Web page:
Keep it with anti-catabolics

Your body has a natural process whereby it catabolizes or tears down muscle tissue to get at the amino acids in the muscle protein. Anti-catabolic supplements prevent or minimize the breakdown of hard-earned muscle. The idea here is to use these supplements to keep more of what you already have.

Protein and BCAAs

Protein is the foundation of any muscle building nutrition plan. Whey protein is the best form of protein for stimulating muscle protein synthesis. Whey has a very high content of branched-chain amino acids, leucine, isoleucine and valine. These three BCAAs are fuel for the muscles during exercise and are critical to muscle protein repair. Research shows you need about 6 grams of BCAAs to help preserve muscle tissue. You can get this by taking BCAAs directly as free form amino acids or you can take a whey protein powder. About 25 grams of whey protein provides 6 grams of BCAAs.

Leucine

There has also been some interesting research with the branched-chain amino acid leucine. It may act like an anabolic switch to turn on muscle growth through a non-hormonal process. It activates muscle building processes that hormones normally activate without manipulating hormones at all. It may also turn off catabolism by inhibiting the genes that tell muscle to break down. It is thought that at least several grams of leucine are required, usually taken after a workout, to activate this process.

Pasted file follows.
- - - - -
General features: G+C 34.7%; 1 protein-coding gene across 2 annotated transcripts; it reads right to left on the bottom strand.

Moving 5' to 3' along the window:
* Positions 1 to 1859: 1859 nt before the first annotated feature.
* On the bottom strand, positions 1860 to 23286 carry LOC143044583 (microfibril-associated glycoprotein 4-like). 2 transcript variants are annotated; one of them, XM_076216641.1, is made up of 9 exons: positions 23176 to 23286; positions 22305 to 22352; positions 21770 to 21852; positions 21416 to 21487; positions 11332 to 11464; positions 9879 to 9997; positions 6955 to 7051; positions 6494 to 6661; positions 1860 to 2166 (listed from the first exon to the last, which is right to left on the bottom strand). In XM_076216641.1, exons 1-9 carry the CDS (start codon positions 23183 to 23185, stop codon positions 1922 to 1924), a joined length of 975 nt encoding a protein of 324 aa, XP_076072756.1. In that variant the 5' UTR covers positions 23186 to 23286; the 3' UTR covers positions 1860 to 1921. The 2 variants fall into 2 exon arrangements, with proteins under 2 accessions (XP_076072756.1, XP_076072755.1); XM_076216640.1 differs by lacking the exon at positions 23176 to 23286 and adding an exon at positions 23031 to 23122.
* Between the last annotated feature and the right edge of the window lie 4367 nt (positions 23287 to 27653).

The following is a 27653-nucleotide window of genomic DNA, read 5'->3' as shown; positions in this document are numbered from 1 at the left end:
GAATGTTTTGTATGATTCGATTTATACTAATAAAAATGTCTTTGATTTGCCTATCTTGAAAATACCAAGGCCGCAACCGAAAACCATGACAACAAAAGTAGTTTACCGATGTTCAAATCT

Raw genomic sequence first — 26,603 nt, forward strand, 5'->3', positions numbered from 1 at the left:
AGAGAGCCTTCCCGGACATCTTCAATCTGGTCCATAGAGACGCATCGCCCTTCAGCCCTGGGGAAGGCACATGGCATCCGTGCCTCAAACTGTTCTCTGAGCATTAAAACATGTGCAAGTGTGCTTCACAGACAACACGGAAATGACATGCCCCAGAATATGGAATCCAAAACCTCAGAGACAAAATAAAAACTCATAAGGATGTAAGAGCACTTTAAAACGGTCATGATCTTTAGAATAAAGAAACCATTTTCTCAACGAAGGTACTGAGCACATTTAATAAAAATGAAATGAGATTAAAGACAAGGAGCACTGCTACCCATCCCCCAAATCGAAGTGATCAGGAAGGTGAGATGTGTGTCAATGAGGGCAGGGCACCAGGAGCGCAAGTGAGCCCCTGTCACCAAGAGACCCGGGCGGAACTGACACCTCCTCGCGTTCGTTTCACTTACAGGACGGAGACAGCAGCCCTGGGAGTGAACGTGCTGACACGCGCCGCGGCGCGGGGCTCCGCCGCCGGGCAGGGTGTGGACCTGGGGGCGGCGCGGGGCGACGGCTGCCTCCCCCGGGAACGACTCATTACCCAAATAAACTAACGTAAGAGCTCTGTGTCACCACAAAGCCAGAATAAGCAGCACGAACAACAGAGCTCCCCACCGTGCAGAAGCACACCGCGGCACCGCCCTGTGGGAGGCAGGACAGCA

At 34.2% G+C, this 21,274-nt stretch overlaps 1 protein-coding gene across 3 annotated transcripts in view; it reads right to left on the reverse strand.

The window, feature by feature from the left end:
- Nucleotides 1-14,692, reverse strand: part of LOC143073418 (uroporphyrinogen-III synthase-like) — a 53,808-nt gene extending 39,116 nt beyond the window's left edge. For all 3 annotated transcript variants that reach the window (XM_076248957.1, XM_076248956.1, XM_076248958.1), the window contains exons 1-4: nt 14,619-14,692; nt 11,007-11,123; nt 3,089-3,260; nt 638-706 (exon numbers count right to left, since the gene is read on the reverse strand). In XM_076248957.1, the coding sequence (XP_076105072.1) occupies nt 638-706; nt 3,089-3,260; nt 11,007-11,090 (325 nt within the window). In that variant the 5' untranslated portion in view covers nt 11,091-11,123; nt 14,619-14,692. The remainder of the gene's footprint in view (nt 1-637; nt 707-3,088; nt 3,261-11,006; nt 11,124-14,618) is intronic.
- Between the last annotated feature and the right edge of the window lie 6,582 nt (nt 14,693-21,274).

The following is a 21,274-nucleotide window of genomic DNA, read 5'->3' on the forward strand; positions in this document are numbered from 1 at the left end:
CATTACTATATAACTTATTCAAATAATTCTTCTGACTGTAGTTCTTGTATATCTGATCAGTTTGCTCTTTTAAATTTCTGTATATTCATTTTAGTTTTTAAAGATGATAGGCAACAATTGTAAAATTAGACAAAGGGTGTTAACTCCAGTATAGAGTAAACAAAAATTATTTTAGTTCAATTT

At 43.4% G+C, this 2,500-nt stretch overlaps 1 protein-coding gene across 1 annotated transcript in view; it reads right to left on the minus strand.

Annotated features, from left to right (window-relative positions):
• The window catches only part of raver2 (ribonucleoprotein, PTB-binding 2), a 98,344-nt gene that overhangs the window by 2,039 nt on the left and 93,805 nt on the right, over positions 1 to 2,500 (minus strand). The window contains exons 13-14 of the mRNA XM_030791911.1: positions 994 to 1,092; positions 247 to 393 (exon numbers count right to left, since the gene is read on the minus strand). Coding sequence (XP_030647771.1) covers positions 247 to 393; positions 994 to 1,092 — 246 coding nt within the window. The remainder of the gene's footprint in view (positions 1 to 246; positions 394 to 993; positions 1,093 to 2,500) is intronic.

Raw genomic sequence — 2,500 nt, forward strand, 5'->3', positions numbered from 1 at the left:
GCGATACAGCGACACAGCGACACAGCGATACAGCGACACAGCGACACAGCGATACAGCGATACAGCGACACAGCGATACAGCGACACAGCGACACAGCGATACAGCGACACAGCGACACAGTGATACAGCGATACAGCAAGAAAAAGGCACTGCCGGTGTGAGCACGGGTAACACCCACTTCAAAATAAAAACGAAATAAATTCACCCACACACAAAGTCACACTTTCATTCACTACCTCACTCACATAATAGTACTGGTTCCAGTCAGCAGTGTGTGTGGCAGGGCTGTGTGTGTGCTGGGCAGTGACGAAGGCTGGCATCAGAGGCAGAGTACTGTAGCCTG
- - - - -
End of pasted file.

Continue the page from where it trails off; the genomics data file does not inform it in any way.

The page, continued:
Glutamine

Glutamine makes up 60% of your muscle amino acid pool and it can raise plasma growth hormone levels. Forty-five minutes after eating breakfast, 9 people were given 2 grams of glutamine. After 30 minutes plasma growth hormone levels increased up to 430%!

Another research study looked at immune function in 200 runners and rowers and discovered that infections were highest in marathon runners. They found that a 5 gram dose of glutamine after strenuous exercise increased plasma glutamine levels and lowered the incidence of colds within 7 days of the marathon, the most common time for upper respiratory tract infections. Indeed, only 20% of those in the group ingesting glutamine reported infections or colds compared to 52% in the control group drinking a placebo maltodextrin (carbohydrate) drink. An easy way to maintain increased growth hormone would be to consume 2-5 gram servings several times daily between meals. Growth hormone is naturally released after you fall asleep so be sure to take your last serving of glutamine shortly before bed.